The need to shift from the menstrual ‘hygiene’ narrative to the larger ambit of holistic menstrual ‘health’ is pressing. In a time when medical gaslighting is rampant and medicines are prescribed with little to no information on side effects, it is critical to understand the symptoms and ramifications of various menstrual disorders. And this is just the place to begin!
Our widest-reaching workshop model is driven towards building menstrual life skills in a particular community of menstruators (students, for instance) and/or building capacities among allied stakeholders (parents, teachers, school administration) through a Caregivers Module to build adequate support and infrastructure systems for said community.
Menstrual hygiene management (MHM) refers to management of hygiene associated with the menstrual process. WHO and UNICEF Joint Monitoring Programme (JMP) for drinking water, sanitation, and hygiene has used the following definition of MHM: ‘Women and adolescent girls are using a clean menstrual management material to absorb or collect menstrual blood, that can be changed in privacy as often as necessary for the duration of a menstrual period, using soap and water for washing the body as required, and having access to safe and convenient facilities to dispose of used menstrual management materials. They understand the basic facts linked to the menstrual cycle and how to manage it with dignity and without discomfort or fear.’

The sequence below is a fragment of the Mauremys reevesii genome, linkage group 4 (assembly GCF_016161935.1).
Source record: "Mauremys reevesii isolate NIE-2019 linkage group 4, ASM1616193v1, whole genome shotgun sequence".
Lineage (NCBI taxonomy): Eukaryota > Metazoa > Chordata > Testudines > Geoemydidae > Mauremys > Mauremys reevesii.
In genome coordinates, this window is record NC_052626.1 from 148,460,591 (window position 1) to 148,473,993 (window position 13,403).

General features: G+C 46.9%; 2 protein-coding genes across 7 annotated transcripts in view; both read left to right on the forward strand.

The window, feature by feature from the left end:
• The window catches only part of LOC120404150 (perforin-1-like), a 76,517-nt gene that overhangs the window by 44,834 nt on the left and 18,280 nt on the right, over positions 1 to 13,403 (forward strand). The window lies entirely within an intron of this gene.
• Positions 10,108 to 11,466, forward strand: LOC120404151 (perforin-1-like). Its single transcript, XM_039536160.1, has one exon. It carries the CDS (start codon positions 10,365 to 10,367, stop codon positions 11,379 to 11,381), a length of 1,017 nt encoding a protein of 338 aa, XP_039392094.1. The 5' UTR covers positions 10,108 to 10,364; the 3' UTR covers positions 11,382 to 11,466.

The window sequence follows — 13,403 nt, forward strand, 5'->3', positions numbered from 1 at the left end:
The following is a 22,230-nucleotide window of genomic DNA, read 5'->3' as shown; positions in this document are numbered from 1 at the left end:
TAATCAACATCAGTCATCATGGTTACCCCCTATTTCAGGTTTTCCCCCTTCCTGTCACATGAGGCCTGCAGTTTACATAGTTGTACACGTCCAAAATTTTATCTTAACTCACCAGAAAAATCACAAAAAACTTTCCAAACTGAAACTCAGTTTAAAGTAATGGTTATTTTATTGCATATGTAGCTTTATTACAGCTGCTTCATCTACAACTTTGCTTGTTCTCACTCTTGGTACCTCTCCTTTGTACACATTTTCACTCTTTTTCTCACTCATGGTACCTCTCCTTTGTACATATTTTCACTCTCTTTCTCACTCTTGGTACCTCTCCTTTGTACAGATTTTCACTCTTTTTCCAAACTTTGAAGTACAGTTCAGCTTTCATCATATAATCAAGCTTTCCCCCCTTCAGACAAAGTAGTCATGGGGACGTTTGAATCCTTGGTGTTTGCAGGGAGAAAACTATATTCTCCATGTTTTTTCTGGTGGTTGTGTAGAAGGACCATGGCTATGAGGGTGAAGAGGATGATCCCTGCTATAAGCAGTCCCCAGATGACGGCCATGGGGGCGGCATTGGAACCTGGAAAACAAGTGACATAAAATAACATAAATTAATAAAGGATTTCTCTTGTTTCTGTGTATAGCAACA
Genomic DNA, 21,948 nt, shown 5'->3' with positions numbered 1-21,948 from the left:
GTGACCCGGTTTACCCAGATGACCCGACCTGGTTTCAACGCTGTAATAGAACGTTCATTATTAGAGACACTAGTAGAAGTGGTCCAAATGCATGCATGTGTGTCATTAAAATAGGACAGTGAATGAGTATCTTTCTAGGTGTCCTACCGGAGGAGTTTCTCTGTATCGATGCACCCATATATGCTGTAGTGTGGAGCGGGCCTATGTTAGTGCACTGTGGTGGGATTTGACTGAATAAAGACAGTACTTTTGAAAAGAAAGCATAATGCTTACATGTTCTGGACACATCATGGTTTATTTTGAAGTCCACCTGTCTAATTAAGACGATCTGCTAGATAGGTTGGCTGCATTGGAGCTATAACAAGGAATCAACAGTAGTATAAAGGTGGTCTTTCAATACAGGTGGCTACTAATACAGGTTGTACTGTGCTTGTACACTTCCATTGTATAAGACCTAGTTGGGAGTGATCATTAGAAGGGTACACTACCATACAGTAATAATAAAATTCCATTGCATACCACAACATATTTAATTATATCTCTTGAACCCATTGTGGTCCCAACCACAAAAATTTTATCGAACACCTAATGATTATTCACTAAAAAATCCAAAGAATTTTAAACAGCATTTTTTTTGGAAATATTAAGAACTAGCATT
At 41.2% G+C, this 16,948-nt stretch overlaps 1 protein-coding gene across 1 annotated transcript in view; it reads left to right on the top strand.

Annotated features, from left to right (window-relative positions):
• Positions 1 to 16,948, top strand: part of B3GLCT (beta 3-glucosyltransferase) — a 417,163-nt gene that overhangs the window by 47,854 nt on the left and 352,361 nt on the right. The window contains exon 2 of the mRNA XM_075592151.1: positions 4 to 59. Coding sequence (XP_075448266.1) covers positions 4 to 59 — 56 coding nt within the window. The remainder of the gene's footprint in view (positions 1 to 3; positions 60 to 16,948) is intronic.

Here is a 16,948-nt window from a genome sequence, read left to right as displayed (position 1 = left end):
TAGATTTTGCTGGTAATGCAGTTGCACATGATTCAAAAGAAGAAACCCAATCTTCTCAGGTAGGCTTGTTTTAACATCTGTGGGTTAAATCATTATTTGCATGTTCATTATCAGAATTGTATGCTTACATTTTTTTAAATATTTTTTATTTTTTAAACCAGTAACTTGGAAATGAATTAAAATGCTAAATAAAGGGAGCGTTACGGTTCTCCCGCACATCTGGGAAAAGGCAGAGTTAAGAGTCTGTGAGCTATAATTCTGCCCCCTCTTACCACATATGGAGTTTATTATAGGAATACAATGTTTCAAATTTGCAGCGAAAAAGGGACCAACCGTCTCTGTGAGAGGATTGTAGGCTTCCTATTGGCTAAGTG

The struggle for accessible menstrual hygiene management becomes more challenging for prisons, where women often live away from the comfort of their homes and have to rely on authorities for access to basic water facilities and sanitary products. This problem needs to be addressed, as menstrual hygiene products are a necessity and should never be treated as a privilege.
The Model Prison Manual, 2016 provides for basic minimum standards that must be maintained in prisons. The recommendations have been developed by Boondh in coolaboration with Commonwealth Human Rights Initiative (CHRI) are based on the provisions set out in the manual and are prepared to address some of the systemic issues identified regarding menstrual health by the United Nations Educational, Scientific and Cultural Organisation (UNESCO).